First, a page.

|Department of Public Information • News and Media Division • New York|
Countries Agree to Explore Options for Sustainable Development Goals as Discussions
Aimed at Shaping Future United Nations Development Agenda Get Under Way
Member States have completed a first round of discussions aimed at articulating a set of new set of sustainable development goals that will shape the United Nations development agenda.
United Nations Secretary-General Ban Ki-moon opened a two-day inaugural meeting of the new General Assembly working group tasked with proposing new universal sustainable development goals that should build on the success of the Millennium Development Goals (MDGs) while inspiring and galvanizing action.
At last June’s Rio+20 United Nations Conference on Sustainable Development, countries agreed that a set of “action-oriented, concise and easy to communicate” goals could help drive the implementation of sustainable development. The Rio+20 outcome document, “The Future We Want”, also calls for integrating the goals into the United Nations development agenda beyond 2015.
“The MDGs have united the world and inspired action,” Mr. Ban told the Open Working Group on Sustainable Development Goals. “We must do our utmost to focus attention and accelerate progress.” He said the focus of the Millennium Goals — eradicating poverty and promoting health, education and economic and social development — would retain their prime importance and would have to be addressed in the sustainable development goals. “But the sustainable development goals must go further to integrate more comprehensively environmental sustainability,” he stressed. “The sustainable development goals should contribute to transformative change, in support of a rights-based, equitable and inclusive approach to sustainability at the global, regional, national and local levels.”
The Open Working Group is mandated to submit a report proposing a set of sustainable development goals for consideration and appropriate action by the Assembly’s sixty-eighth session, due to start in September 2013. By late 2014, General Assembly President Vuk Jeremić said, “Member States should be in a position to promulgate the sustainable development goals — the single most important element of the post-2015 agenda.”
Representatives of many countries expressed the idea that nothing short of humankind’s future was at stake.
“Your task is truly daunting,” Mr. Jeremić told the Open Working Group, adding that its report would help frame much of the efforts by the United Nations for decades to come. “If we are to survive on this planet for more than just a few generations, we have to be bold, audacious and visionary in the goals we set,” he emphasized. “The time for half measures has passed and the business-as-usual ways need to be put aside, for inadequate action today will inevitably lead to harsh judgment and recrimination tomorrow.”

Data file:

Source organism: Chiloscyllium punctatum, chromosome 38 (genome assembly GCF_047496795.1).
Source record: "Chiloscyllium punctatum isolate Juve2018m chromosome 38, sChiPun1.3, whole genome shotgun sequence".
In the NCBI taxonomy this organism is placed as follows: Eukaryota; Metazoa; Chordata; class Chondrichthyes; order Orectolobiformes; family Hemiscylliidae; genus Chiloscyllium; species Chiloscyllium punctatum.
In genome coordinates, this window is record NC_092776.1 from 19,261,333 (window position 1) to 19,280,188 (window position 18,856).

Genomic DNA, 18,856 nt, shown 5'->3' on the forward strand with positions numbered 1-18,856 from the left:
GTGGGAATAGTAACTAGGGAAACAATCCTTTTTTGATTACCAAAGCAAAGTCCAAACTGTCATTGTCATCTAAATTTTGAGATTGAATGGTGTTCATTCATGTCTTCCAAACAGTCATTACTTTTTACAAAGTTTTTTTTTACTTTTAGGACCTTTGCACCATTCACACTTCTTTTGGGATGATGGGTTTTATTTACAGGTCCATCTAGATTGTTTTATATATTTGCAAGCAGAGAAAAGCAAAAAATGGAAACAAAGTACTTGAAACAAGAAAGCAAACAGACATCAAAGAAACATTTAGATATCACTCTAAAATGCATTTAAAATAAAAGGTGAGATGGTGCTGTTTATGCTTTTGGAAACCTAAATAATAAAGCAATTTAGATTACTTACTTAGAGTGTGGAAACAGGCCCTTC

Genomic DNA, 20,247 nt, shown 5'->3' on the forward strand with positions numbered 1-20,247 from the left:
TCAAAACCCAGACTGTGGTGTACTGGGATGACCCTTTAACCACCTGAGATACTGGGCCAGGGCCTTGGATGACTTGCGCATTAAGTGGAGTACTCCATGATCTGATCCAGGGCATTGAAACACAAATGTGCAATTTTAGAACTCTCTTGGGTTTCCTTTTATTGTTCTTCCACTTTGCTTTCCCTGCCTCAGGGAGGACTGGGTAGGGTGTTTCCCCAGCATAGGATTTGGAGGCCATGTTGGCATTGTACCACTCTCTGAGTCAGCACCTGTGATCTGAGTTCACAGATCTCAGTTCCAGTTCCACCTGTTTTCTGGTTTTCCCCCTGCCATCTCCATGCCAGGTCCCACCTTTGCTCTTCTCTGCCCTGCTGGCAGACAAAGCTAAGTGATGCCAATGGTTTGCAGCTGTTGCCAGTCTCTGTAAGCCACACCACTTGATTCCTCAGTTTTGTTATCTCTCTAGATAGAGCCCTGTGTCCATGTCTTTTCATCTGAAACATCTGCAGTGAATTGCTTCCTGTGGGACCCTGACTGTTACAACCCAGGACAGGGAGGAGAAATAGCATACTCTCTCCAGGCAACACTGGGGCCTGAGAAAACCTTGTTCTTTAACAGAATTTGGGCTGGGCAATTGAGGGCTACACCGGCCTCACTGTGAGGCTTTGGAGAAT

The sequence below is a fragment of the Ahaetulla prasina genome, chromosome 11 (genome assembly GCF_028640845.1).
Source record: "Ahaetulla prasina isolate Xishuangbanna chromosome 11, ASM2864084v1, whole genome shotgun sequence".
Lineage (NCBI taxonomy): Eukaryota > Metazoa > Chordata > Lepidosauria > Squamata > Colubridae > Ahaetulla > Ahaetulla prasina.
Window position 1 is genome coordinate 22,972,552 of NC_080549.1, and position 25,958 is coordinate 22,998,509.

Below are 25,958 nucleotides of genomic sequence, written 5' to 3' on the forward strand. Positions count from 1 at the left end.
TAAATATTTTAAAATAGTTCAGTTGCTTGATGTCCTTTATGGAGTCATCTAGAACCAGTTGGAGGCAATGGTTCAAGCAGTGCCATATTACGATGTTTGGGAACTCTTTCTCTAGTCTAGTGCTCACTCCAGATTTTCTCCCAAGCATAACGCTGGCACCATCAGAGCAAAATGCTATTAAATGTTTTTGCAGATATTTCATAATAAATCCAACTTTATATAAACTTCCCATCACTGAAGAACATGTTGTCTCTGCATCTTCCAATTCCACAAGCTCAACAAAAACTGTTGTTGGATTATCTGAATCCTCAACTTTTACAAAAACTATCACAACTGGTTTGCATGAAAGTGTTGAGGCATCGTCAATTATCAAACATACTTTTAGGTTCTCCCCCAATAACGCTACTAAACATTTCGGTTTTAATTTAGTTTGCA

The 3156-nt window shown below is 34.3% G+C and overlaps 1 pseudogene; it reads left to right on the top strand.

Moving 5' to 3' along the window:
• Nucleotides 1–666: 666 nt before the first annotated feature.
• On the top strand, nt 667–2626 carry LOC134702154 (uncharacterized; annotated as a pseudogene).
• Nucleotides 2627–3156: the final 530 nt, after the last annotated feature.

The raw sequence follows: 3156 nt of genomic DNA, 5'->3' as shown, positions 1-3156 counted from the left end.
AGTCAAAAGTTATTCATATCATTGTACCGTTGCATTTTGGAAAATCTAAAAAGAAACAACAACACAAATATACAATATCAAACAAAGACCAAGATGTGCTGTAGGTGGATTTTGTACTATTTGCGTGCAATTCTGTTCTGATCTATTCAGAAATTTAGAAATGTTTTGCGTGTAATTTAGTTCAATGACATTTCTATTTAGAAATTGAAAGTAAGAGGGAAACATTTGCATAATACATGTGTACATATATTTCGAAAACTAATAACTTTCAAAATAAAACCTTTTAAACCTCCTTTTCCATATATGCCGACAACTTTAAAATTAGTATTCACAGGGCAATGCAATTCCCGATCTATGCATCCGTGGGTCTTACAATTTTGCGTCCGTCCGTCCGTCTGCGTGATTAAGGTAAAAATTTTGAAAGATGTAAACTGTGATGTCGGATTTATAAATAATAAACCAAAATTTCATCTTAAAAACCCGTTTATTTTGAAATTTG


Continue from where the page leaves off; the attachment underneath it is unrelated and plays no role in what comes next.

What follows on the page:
Participation in the 30-member Open Working Group entails an innovative regional rotational procedure that allows for the actual participation of 70 countries. However, all 193 United Nations Member States, as well as representative of civil society major groups, can attend meetings.
Member States emphasized that the Open Working Group’s process must be open, transparent and include all voices. There was broad agreement that poverty eradication remained the highest priority and must be central to the sustainable development goals. Other areas of concern should include employment, sustainable consumption and production, gender equality, food security, water and energy.
Developing countries stressed that the means of implementation (finance, technology, trade, capacity development and cooperation through partnerships) must be addressed systematically in formulating the sustainable development goals. Many suggested that each goal should be matched with corresponding means of implementation.
Many speakers underlined the need for an ambitious post-2015 development agenda, with a concise set of sustainable development goals at its centre, while a few cautioned that that aim should be achieved only gradually. There was also agreement that the new goals should not divert attention from accelerating progress towards attaining the Millennium Development Goals. Several speakers said the Open Working Group should engage civil society and the scientific community.
The Co-Chairs said they intend to convene the Open Working Group’s next meeting in one month’s time, adding that it was tentatively scheduled for 18-19 April.
Work is also proceeding on other areas of the Rio+20 follow-up, including preparations for the establishment of a new high-level political forum; the winding down of the Commission on Sustainable Development; advancing action on the 10‑year programme for promoting more sustainable patterns of consumption and production; and moving towards the development of a sustainable development financing strategy as well as options for a mechanism to promote the development, transfer and dissemination of clean and environmentally sound technologies.
The report of the Secretary-General as an initial input to the Open Working Group can be found at http://sustainabledevelopment.un.org/content/documents/1494sgreportsdgs.pdf.
For interviews and more information, contact Dan Shepard, Department of Public Information, tel. +1 212 963 9495, or e-mail: firstname.lastname@example.org.
* *** *